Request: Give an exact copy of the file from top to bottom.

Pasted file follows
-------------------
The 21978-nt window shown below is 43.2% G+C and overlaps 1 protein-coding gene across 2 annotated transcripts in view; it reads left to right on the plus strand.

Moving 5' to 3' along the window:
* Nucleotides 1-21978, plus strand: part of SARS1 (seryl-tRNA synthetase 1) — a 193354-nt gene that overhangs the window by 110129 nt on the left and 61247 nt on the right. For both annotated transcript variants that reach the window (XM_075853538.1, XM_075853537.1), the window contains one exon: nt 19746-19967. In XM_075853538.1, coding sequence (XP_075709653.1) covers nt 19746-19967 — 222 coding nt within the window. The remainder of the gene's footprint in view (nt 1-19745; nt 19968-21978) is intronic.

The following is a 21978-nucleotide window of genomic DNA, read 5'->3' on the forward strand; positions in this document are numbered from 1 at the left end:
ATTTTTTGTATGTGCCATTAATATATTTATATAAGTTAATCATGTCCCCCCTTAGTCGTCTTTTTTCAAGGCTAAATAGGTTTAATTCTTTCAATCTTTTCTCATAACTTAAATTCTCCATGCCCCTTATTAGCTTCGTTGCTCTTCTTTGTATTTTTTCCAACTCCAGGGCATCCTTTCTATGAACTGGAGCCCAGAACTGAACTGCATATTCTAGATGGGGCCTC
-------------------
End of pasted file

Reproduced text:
The 21978-nt window shown below is 43.2% G+C and overlaps 1 protein-coding gene across 2 annotated transcripts in view; it reads left to right on the plus strand.

Moving 5' to 3' along the window:
* Nucleotides 1-21978, plus strand: part of SARS1 (seryl-tRNA synthetase 1) — a 193354-nt gene that overhangs the window by 110129 nt on the left and 61247 nt on the right. For both annotated transcript variants that reach the window (XM_075853538.1, XM_075853537.1), the window contains one exon: nt 19746-19967. In XM_075853538.1, coding sequence (XP_075709653.1) covers nt 19746-19967 — 222 coding nt within the window. The remainder of the gene's footprint in view (nt 1-19745; nt 19968-21978) is intronic.

The following is a 21978-nucleotide window of genomic DNA, read 5'->3' on the forward strand; positions in this document are numbered from 1 at the left end:
ATTTTTTGTATGTGCCATTAATATATTTATATAAGTTAATCATGTCCCCCCTTAGTCGTCTTTTTTCAAGGCTAAATAGGTTTAATTCTTTCAATCTTTTCTCATAACTTAAATTCTCCATGCCCCTTATTAGCTTCGTTGCTCTTCTTTGTATTTTTTCCAACTCCAGGGCATCCTTTCTATGAACTGGAGCCCAGAACTGAACTGCATATTCTAGATGGGGCCTC